Introduction / History
The Mankon people group (or Greater Mankon) numbers about 42,000. It comprises a number of mutually intelligible speech varieties (possibly as many as twelve dialects), distinguished as politically independent from Mankon proper, the name of the largest village and dialect. Mankon village has some sixty-three quarters and includes an urban area that is part of Bamenda. This village itself has a population of 18,800 persons.
The Ethnologue refers to this group of dialects as the Ngemba language, but this is really a misnomer. Ngemba denotes a subfamily of languages encompassing the region around Bamenda. Mankon is a vital language having precedence in many domains of life for the Mankon people.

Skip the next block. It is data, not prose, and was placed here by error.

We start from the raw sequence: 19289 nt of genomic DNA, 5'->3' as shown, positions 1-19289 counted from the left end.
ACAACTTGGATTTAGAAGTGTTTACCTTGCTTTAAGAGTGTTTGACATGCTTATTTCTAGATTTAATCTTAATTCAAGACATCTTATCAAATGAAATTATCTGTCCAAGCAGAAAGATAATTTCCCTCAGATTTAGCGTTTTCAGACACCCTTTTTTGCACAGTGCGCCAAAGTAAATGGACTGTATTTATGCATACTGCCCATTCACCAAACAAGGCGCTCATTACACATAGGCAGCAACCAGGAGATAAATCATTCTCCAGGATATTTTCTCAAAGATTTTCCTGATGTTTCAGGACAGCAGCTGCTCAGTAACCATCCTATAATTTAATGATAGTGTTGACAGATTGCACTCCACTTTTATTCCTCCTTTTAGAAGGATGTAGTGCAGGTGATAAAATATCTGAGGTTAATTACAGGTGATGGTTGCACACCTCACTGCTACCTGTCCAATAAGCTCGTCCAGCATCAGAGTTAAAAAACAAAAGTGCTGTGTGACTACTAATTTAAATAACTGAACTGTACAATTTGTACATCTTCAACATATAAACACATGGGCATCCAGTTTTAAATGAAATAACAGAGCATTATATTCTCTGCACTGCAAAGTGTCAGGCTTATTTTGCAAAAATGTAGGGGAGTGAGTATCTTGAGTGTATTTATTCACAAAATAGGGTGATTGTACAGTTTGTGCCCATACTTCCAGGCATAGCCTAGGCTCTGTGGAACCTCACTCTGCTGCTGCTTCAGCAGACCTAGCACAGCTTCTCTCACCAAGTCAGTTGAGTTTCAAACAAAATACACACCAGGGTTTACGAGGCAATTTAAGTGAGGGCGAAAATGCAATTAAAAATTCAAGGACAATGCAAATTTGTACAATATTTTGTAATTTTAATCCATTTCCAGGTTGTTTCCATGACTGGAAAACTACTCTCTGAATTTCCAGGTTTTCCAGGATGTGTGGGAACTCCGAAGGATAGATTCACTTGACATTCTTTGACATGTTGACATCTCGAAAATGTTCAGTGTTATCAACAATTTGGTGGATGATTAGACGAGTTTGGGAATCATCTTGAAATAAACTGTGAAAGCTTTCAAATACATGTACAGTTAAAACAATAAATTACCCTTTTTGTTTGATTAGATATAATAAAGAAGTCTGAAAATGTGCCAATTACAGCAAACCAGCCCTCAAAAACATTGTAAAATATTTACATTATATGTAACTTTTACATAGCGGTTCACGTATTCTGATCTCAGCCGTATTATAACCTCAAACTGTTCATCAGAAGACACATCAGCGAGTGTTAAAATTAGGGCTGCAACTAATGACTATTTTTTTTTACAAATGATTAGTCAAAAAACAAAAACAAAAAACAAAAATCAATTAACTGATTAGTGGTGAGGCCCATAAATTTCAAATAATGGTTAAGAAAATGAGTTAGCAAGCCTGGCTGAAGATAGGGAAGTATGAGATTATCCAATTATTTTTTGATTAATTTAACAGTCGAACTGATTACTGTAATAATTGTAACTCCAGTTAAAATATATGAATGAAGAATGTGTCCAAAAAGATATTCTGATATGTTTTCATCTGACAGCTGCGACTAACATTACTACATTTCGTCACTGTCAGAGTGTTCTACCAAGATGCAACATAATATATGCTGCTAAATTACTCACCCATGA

Churches have been well-established among this group for many years. Christianity, though popular, is still viewed as a foreign religion in a foreign language. It needs to be made indigenous by translating the Gospel message into Mankon. They see the mother tongue Scriptures as absolutely necessary. They should have the resources and personnel to make Bible translation possible, yet, they need some guidance and training from other organizations. The Word of God in Mankon has the potential of reaching several other language groups in the area, either through direct use or by adaptation.
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